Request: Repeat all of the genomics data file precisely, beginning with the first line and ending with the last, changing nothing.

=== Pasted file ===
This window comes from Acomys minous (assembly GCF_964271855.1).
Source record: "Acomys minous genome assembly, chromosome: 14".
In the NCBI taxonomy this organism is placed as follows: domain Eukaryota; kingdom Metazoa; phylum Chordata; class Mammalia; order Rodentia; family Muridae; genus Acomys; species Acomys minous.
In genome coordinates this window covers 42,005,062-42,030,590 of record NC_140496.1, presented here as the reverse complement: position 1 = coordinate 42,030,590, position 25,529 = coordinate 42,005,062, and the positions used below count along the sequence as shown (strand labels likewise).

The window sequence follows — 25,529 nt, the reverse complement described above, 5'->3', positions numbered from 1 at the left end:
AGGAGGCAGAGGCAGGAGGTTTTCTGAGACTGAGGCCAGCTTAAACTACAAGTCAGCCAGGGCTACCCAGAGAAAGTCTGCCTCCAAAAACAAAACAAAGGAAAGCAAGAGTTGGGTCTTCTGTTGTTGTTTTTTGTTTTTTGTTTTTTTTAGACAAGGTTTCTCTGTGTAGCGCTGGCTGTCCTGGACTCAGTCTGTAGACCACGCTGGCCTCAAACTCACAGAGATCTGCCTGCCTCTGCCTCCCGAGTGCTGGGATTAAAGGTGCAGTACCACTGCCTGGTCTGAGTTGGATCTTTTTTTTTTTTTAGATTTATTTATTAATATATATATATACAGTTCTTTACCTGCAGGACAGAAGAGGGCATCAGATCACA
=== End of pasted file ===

This window comes from Acomys minous (assembly GCF_964271855.1).
Source record: "Acomys minous genome assembly, chromosome: 14".
In the NCBI taxonomy this organism is placed as follows: domain Eukaryota; kingdom Metazoa; phylum Chordata; class Mammalia; order Rodentia; family Muridae; genus Acomys; species Acomys minous.
In genome coordinates this window covers 42,005,062-42,030,590 of record NC_140496.1, presented here as the reverse complement: position 1 = coordinate 42,030,590, position 25,529 = coordinate 42,005,062, and the positions used below count along the sequence as shown (strand labels likewise).

The window sequence follows — 25,529 nt, the reverse complement described above, 5'->3', positions numbered from 1 at the left end:
AGGAGGCAGAGGCAGGAGGTTTTCTGAGACTGAGGCCAGCTTAAACTACAAGTCAGCCAGGGCTACCCAGAGAAAGTCTGCCTCCAAAAACAAAACAAAGGAAAGCAAGAGTTGGGTCTTCTGTTGTTGTTTTTTGTTTTTTGTTTTTTTTAGACAAGGTTTCTCTGTGTAGCGCTGGCTGTCCTGGACTCAGTCTGTAGACCACGCTGGCCTCAAACTCACAGAGATCTGCCTGCCTCTGCCTCCCGAGTGCTGGGATTAAAGGTGCAGTACCACTGCCTGGTCTGAGTTGGATCTTTTTTTTTTTTTAGATTTATTTATTAATATATATATATACAGTTCTTTACCTGCAGGACAGAAGAGGGCATCAGATCACA